Mr. Phillips said his PAC will focus initially on increasing turnout among minorities and liberal white voters in Southern states, with a particular focus on South Carolina, which will host the first nominating contest in a state with a significant African-American population. His super PAC would skip the first two nominating contests — in the overwhelmingly white states of Iowa and New Hampshire.

Mr. Phillips, who is African-American, is experienced in mounting early independent spending campaigns in Democratic primaries.

He used a similar strategy on behalf of then-Senator Barack Obama’s presidential campaign ahead of the South Carolina primary in 2008, despite receiving a letter from Mr. Obama’s campaign asking him to “discontinue without further delay.”

Mr. Phillips’s groups spent $11 million helping Mr. Obama’s successful 2008 campaign, even as the future president never embraced his efforts.

“What we did in ’08 is likely what we’ll do this time around,” Mr. Phillips said.

Mr. Phillips compared Mr. Booker to former President Obama, saying both have “the ability to inspire people across the economic spectrum.” He said he hoped that his new PAC “will be as synergistic as possible” with a Booker campaign.

Mr. Booker has not yet even formed a formal presidential exploratory committee, though he has flirted with running and said he would consider it over the coming holidays. He has traveled extensively in 2018, visiting two dozen states including Iowa, New Hampshire and South Carolina. Mr. Phillips said he knew people who interviewed for Booker campaign jobs.

The decision to side with Mr. Booker so early is notable given that Mr. Phillips also has been supportive of Ms. Harris, who is also seen as a likely candidate in 2020. An independent campaign tied to Mr. Phillips spent nearly $400,000 boosting Ms. Harris’s 2010 bid for California attorney general, state records show.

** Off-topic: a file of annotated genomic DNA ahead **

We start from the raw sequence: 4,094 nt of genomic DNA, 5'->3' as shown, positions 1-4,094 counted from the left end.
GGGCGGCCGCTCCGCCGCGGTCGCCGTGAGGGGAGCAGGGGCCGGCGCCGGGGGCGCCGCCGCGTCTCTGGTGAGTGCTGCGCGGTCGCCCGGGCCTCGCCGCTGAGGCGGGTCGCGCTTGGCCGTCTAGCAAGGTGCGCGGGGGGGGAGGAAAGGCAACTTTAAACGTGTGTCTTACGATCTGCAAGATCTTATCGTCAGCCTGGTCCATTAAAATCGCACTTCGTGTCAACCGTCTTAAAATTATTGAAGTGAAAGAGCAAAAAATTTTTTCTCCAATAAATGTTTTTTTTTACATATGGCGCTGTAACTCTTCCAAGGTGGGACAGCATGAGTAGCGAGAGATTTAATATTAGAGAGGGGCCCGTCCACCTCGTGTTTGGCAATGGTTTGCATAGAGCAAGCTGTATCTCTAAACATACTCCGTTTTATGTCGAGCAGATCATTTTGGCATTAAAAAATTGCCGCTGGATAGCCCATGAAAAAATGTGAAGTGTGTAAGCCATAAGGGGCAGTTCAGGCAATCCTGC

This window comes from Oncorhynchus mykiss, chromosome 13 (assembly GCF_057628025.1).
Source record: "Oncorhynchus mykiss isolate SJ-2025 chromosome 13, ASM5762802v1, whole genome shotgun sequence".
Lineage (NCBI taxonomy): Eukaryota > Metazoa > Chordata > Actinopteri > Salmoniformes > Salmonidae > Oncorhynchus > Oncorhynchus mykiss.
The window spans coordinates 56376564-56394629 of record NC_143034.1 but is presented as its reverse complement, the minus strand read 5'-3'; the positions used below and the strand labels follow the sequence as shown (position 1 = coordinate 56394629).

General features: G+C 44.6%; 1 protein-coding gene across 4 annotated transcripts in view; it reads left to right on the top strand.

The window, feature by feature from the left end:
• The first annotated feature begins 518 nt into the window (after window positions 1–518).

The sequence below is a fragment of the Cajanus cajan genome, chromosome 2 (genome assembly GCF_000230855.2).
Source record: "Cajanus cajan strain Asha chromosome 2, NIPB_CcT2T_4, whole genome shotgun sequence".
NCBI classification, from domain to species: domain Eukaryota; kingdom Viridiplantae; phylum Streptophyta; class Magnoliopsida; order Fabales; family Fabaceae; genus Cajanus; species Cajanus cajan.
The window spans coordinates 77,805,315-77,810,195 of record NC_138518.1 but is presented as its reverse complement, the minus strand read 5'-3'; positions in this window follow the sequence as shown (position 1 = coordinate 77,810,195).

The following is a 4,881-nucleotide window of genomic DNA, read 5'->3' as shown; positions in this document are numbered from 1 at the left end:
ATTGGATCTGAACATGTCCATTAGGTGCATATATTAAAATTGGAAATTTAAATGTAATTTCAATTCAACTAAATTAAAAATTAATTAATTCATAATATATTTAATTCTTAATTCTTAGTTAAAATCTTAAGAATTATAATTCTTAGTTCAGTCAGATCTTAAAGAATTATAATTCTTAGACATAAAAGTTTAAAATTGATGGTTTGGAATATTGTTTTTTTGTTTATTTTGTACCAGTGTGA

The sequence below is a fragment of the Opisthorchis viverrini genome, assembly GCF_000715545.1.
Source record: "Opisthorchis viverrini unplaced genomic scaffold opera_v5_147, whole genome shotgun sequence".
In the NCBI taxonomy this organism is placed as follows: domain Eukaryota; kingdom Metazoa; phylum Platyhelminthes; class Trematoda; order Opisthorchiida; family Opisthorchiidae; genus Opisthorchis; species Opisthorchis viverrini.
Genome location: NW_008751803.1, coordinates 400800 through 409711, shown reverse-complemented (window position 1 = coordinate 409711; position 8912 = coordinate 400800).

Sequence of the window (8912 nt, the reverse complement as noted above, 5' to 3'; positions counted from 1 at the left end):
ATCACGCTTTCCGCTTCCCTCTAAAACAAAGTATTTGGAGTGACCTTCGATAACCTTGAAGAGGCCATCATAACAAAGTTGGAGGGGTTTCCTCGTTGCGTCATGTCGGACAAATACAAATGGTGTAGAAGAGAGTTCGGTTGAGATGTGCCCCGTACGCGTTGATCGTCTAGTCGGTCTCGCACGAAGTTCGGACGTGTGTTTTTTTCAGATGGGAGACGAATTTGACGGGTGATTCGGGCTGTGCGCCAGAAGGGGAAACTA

Mr. Phillips named two early donors supportive of his pro-Booker 2020 effort: his wife Susan Sandler, a philanthropist who is the daughter of the billionaire Democratic donor, Herb Sandler, and Dr. Gary Michelson, a billionaire philanthropist and surgeon in Los Angeles.

By announcing first, Mr. Phillips appears to be trying to corner the market on having the main pro-Booker super PAC.

“It’s more efficient for the donor world for there to be one point of contact so we’re setting up to play that role,” he said.

Asked about concerns among some Democrats that a super PAC could backfire, Mr. Phillips said, “I don’t think it’s going to be a detriment in South Carolina, Georgia, Virginia, Mississippi and Alabama,” states where he could be involved.

In 2018, other super PACs affiliated with Mr. Phillips spent more than $2 million on Mike Espy in his failed bid for Senate in Mississippi and millions more for Stacey Abrams in her losing bid for Georgia governor.

In addition to his political activities, Mr. Phillips is the author of “Brown Is the New White: How the Demographic Revolution Has Created a New American Majority.” In April, he sat down with Mr. Booker for a 75-minute live conversation that included discussing the political coalitions needed for presidential campaigns.

“Not enough people read it,” Mr. Booker said of Mr. Phillips’s book. “I appreciated your championing of it,” Mr. Phillips replied.